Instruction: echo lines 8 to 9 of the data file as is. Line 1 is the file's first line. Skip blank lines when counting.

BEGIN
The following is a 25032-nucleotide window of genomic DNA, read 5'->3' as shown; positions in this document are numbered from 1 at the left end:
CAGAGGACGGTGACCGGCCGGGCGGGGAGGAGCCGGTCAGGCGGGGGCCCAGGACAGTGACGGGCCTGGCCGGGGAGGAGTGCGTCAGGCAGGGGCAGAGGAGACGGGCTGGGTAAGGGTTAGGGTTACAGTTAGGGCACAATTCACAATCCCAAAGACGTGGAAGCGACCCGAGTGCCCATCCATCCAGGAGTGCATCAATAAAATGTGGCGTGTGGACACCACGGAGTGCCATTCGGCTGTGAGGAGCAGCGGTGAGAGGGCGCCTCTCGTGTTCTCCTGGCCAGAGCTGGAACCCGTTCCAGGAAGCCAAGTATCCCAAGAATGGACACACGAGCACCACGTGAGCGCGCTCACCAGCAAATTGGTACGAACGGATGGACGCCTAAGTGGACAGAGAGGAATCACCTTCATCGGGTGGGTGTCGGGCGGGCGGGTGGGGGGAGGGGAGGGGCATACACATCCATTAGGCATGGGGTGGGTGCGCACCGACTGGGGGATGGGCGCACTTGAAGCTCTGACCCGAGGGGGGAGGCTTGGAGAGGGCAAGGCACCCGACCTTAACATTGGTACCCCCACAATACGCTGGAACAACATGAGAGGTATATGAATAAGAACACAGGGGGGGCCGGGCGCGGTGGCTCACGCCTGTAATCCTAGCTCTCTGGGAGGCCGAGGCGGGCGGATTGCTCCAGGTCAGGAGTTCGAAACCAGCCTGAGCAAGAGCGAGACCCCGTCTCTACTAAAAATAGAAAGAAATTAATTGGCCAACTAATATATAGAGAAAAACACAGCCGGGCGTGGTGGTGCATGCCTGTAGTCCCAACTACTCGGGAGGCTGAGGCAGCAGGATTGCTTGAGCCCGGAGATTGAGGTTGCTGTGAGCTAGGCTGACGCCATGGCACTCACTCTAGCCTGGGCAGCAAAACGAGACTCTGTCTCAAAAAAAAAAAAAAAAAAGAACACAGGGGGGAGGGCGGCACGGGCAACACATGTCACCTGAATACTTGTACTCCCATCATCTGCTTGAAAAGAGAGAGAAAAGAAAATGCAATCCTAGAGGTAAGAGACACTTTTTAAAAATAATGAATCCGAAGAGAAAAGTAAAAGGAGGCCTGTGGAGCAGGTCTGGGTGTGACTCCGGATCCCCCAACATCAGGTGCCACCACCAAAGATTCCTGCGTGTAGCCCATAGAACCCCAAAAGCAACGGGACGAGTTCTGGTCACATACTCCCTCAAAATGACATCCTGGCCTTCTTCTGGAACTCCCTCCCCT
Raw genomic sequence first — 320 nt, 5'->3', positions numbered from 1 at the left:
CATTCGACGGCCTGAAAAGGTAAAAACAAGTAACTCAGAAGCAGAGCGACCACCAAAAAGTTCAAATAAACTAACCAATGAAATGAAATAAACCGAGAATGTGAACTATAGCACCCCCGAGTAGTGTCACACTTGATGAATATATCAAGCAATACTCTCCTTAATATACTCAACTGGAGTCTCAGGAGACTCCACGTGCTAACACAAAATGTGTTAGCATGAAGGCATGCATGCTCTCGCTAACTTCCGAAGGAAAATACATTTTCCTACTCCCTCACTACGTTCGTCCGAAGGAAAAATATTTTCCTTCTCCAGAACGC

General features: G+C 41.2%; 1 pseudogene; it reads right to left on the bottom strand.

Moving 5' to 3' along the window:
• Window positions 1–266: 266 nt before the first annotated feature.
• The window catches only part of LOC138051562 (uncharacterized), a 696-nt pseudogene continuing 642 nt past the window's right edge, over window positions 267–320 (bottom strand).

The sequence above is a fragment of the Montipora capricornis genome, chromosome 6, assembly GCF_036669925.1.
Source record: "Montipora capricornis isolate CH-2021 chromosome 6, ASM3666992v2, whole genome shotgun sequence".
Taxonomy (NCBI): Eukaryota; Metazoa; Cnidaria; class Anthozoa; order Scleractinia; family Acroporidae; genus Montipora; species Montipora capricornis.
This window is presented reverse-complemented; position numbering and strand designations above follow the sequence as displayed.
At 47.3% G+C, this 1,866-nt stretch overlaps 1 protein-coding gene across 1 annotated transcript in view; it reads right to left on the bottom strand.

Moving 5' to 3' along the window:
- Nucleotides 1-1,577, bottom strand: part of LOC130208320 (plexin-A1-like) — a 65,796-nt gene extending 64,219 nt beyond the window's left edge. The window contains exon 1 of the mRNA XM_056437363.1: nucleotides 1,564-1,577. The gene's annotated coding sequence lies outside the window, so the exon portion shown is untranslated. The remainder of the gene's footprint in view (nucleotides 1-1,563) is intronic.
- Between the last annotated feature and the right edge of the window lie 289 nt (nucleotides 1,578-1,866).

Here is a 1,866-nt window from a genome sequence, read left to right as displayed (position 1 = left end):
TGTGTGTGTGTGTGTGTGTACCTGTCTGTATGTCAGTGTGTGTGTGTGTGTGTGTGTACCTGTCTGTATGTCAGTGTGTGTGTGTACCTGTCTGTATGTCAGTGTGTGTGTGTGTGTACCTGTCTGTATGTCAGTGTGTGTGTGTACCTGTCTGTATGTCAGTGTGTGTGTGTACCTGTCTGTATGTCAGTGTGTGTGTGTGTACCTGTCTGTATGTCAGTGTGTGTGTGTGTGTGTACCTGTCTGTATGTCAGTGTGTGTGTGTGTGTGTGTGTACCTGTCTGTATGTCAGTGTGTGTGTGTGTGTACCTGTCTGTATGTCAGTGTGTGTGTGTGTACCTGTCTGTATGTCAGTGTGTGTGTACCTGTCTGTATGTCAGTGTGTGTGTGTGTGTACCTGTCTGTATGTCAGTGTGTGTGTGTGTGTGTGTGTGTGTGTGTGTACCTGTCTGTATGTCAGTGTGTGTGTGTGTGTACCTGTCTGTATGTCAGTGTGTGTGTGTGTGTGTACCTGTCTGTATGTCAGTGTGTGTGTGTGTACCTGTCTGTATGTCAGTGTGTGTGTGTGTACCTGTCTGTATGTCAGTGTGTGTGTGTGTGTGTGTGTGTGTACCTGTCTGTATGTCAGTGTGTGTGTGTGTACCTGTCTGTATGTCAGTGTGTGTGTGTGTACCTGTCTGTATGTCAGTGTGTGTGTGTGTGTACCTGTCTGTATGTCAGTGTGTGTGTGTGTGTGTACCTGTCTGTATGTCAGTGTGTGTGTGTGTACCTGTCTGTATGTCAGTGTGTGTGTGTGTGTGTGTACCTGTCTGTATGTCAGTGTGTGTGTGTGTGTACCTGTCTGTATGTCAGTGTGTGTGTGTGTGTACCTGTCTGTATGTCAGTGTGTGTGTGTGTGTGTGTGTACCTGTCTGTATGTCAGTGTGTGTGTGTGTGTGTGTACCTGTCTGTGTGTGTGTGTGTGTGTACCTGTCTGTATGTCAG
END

• The window catches only part of LOC138051562 (uncharacterized), a 696-nt pseudogene continuing 642 nt past the window's right edge, over window positions 267–320 (bottom strand).

The sequence above is a fragment of the Montipora capricornis genome, chromosome 6, assembly GCF_036669925.1.